I grew up in London and I think that’s central to the story of the brand. London is so visually stimulating. You see such personalities here. The way people express themselves through to the way they dress. What I love about London is that you get people who stand out as individuals and others who blend in and associate themselves with different tribes and troupes. I think that’s fascinating. Because if you take someone out of their group, and place them in another part of London, they become one of those people who are sticking out. I was actually born in France and there is quite a big difference from the way people dress in Paris compared to London. From my personal experience from spending time there, t’s much more uniform. It’s much more about blending in. So having that contrast from France to London has been interesting.
How does the internet affect the way you work?
The internet gives you this incredible direct dialogue between the people who want to wear your clothes. I’m also make mood boards and I often use the internet for that but I also like to use books and old magazines. On the internet, you can find an image and you don’t need to know anything about where it’s come from or what it’s rooted in. You can just take it. You can’t do that with books because there’s always context there. It’s very important when you’re referencing to know the context. On the internet, it’s all too easy to screenshot something without looking further.
That’s so true. There’s always quotes floating around and no-one can confirm who said it…
Yes. Or someone said it 10 years before and they’re not being credited! I think the internet is the most incredible tool and we’re still working out the best way to utilise.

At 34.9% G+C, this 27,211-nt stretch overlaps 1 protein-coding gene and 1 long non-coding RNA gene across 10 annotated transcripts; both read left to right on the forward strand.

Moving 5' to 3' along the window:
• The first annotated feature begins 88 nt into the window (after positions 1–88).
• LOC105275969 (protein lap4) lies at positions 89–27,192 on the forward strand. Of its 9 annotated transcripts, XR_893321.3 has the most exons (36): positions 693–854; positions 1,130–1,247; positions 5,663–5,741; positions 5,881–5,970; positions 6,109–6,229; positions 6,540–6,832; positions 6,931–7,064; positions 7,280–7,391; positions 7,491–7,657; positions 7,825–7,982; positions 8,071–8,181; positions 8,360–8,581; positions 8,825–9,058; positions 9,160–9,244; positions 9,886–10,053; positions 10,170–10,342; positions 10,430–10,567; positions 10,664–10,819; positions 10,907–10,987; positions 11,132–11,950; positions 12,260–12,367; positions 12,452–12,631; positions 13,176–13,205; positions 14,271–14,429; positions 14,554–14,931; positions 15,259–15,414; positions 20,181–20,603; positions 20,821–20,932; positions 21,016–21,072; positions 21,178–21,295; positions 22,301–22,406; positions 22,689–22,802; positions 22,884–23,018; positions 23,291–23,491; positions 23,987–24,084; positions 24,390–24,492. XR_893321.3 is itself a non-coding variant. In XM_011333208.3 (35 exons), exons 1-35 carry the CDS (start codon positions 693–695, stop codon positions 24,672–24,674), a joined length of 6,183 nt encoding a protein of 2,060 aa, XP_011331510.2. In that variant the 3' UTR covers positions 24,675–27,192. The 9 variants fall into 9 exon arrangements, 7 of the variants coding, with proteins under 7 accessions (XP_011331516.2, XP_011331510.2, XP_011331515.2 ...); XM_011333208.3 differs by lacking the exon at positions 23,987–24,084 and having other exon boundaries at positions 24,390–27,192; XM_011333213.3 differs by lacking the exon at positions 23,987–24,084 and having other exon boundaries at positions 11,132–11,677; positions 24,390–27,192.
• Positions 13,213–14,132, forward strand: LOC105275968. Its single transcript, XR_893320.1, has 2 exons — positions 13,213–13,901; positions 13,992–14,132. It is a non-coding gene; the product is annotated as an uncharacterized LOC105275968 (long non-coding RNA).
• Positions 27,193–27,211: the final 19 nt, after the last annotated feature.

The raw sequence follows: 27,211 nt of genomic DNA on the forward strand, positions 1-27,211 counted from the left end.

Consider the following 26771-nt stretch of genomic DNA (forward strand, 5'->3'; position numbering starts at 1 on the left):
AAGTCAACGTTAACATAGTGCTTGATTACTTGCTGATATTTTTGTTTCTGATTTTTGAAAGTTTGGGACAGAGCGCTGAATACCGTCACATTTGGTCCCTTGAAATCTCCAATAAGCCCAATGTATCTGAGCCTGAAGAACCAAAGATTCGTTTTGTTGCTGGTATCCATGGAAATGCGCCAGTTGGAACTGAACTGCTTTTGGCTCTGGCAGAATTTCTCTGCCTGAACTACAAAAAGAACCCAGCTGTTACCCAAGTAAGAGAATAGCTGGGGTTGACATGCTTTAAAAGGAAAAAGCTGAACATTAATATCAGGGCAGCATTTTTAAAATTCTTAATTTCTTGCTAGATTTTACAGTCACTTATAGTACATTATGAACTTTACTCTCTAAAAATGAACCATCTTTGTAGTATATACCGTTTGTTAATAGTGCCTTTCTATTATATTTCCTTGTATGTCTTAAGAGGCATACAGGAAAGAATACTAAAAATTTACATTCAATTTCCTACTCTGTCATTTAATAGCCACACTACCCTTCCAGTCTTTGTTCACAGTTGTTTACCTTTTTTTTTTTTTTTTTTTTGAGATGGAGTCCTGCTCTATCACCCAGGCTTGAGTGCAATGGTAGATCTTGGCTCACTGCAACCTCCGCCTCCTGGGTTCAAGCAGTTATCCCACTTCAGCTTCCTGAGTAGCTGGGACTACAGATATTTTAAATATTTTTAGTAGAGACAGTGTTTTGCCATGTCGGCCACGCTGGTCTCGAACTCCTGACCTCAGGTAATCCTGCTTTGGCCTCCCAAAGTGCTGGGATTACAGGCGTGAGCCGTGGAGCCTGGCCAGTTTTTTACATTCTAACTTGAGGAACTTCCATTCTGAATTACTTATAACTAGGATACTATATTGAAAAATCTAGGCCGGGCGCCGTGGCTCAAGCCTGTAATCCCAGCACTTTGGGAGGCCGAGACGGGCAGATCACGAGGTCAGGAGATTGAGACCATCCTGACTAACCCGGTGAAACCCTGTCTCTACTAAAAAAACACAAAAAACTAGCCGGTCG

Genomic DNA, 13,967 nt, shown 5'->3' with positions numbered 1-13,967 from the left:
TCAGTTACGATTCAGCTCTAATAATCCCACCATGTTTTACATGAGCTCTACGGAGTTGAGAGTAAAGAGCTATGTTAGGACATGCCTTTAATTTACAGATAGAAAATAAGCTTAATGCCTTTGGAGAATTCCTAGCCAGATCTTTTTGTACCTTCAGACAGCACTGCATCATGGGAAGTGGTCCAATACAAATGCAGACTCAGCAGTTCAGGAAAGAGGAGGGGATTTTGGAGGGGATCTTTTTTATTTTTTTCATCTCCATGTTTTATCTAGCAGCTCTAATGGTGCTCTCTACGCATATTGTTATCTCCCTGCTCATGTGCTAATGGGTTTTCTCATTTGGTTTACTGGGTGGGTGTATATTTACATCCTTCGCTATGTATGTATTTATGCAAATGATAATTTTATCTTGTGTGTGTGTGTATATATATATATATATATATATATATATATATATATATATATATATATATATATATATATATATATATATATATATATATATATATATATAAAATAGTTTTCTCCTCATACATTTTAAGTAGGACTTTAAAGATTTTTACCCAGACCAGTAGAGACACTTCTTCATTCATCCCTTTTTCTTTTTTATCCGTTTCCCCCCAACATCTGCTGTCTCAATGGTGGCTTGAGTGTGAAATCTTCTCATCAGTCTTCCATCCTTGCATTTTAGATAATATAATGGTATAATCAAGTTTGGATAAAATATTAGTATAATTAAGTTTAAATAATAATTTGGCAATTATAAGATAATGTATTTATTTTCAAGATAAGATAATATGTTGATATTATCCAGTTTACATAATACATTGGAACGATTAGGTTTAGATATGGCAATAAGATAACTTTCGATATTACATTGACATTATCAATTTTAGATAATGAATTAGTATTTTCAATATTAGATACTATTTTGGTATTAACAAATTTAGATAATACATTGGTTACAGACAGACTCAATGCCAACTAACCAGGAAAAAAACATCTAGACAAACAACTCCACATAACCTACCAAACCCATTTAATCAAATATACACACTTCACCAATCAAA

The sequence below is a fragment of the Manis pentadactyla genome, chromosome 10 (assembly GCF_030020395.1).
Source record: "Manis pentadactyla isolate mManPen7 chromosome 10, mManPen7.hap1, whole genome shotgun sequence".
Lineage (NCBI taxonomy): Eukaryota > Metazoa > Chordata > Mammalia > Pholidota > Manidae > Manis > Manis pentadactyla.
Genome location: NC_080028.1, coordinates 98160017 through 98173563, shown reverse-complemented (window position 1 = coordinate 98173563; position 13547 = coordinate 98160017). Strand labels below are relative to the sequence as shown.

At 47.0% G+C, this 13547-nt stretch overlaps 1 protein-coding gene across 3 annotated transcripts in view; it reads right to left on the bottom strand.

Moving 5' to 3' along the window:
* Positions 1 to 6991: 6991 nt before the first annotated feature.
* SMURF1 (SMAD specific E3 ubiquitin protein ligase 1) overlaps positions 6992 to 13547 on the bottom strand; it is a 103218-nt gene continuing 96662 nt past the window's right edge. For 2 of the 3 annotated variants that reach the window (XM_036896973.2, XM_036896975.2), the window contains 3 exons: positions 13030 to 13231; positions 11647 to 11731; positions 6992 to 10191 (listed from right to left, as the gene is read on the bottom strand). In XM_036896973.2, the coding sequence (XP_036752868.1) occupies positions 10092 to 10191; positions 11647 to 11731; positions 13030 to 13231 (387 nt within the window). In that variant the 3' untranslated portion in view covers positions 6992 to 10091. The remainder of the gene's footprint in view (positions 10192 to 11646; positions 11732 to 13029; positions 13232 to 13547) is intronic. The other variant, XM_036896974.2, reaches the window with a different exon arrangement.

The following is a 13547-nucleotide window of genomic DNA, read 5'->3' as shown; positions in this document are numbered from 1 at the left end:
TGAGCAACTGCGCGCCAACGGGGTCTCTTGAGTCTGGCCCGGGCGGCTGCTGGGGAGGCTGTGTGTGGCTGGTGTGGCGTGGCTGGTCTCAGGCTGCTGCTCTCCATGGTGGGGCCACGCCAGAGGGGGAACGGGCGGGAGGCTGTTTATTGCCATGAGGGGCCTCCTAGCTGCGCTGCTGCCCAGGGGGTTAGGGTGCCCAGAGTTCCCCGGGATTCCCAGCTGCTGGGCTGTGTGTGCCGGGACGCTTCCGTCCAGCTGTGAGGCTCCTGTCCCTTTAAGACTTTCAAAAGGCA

You previously co-curated a show raising funds for FGM survivors and have also partaken in various charitable projects. Is actively supporting causes an important part of what you do?
I think that if you can, you should bring attention to things you care about. You have a responsibility to. I’m aware that not everyone can do it but because I’m lucky enough to have the means to, I feel I have to. It’s crazy that fashion doesn’t endorse important causes more often. I know that sounds strange because people don’t think the fashion industry cares about serious issues but imagine if these huge fashion houses with so much money used their power and influence to spread awareness.
“If you have a platform in any way, you should spend some time using that to bring attention not just to what you do but to things that matter.”
I totally agree with that sentiment. Plus it would help the industry as a whole appear less “shallow”…